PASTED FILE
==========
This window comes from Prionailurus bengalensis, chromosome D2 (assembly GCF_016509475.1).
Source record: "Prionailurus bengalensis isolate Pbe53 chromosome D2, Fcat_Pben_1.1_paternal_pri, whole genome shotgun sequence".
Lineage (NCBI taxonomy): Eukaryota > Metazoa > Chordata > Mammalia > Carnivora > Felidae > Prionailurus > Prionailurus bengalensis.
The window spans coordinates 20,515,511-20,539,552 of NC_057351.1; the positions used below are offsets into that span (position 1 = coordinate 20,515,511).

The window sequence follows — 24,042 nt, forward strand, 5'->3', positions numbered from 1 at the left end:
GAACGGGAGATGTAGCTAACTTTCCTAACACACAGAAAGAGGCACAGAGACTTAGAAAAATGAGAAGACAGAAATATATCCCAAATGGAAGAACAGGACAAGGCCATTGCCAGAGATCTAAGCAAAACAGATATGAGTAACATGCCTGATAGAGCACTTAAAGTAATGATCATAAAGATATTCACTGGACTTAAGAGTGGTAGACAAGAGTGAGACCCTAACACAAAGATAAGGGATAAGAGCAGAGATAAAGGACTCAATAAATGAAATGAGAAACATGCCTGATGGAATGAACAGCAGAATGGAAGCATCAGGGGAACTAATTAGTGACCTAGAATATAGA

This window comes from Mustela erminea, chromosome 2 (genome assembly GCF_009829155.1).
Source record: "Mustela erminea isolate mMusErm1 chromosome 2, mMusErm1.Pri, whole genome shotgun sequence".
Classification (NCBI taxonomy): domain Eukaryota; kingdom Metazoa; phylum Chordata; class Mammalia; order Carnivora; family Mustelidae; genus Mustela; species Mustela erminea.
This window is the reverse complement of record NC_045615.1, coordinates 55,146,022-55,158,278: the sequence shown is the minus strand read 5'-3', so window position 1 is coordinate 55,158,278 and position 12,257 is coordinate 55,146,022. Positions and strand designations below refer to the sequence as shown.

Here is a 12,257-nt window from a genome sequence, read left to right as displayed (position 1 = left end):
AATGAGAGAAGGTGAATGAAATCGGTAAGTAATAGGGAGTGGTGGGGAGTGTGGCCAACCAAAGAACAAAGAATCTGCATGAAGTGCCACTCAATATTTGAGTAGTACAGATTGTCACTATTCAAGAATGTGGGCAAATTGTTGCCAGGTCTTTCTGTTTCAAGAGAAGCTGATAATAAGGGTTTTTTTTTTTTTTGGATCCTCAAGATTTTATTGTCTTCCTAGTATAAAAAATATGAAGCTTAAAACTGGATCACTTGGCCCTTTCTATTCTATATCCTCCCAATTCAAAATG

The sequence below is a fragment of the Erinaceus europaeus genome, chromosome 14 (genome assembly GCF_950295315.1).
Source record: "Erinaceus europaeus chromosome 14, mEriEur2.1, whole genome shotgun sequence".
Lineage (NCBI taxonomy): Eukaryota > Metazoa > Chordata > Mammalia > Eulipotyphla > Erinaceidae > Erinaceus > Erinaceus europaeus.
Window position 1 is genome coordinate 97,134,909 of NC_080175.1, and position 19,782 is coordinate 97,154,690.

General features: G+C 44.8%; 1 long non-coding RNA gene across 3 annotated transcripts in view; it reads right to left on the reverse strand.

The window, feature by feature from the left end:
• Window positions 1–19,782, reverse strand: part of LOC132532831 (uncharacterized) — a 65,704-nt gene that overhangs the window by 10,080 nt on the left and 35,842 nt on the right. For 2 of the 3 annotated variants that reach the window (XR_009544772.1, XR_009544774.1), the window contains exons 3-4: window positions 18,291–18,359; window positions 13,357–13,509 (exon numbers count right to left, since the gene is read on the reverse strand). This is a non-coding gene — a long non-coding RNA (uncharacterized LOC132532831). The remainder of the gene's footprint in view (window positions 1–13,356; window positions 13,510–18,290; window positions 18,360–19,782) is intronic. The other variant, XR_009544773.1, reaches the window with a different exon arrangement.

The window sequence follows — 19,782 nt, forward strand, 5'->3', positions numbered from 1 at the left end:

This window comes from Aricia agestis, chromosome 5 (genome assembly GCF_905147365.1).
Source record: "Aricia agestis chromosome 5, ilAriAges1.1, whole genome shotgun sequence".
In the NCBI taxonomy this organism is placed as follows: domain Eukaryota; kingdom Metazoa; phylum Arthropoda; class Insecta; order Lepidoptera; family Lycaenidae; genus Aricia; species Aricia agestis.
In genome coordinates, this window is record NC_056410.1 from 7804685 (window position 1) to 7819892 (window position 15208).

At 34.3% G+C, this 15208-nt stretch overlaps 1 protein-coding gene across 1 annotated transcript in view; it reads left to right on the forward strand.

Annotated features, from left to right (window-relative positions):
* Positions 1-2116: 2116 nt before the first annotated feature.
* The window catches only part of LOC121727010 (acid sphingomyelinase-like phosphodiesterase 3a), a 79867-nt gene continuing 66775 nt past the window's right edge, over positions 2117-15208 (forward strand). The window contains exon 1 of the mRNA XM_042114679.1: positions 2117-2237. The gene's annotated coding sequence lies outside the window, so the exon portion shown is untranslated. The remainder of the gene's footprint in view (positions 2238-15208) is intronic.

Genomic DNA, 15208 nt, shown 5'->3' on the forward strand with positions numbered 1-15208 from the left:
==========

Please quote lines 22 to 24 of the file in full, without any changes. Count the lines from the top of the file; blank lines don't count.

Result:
Source record: "Aricia agestis chromosome 5, ilAriAges1.1, whole genome shotgun sequence".
In the NCBI taxonomy this organism is placed as follows: domain Eukaryota; kingdom Metazoa; phylum Arthropoda; class Insecta; order Lepidoptera; family Lycaenidae; genus Aricia; species Aricia agestis.
In genome coordinates, this window is record NC_056410.1 from 7804685 (window position 1) to 7819892 (window position 15208).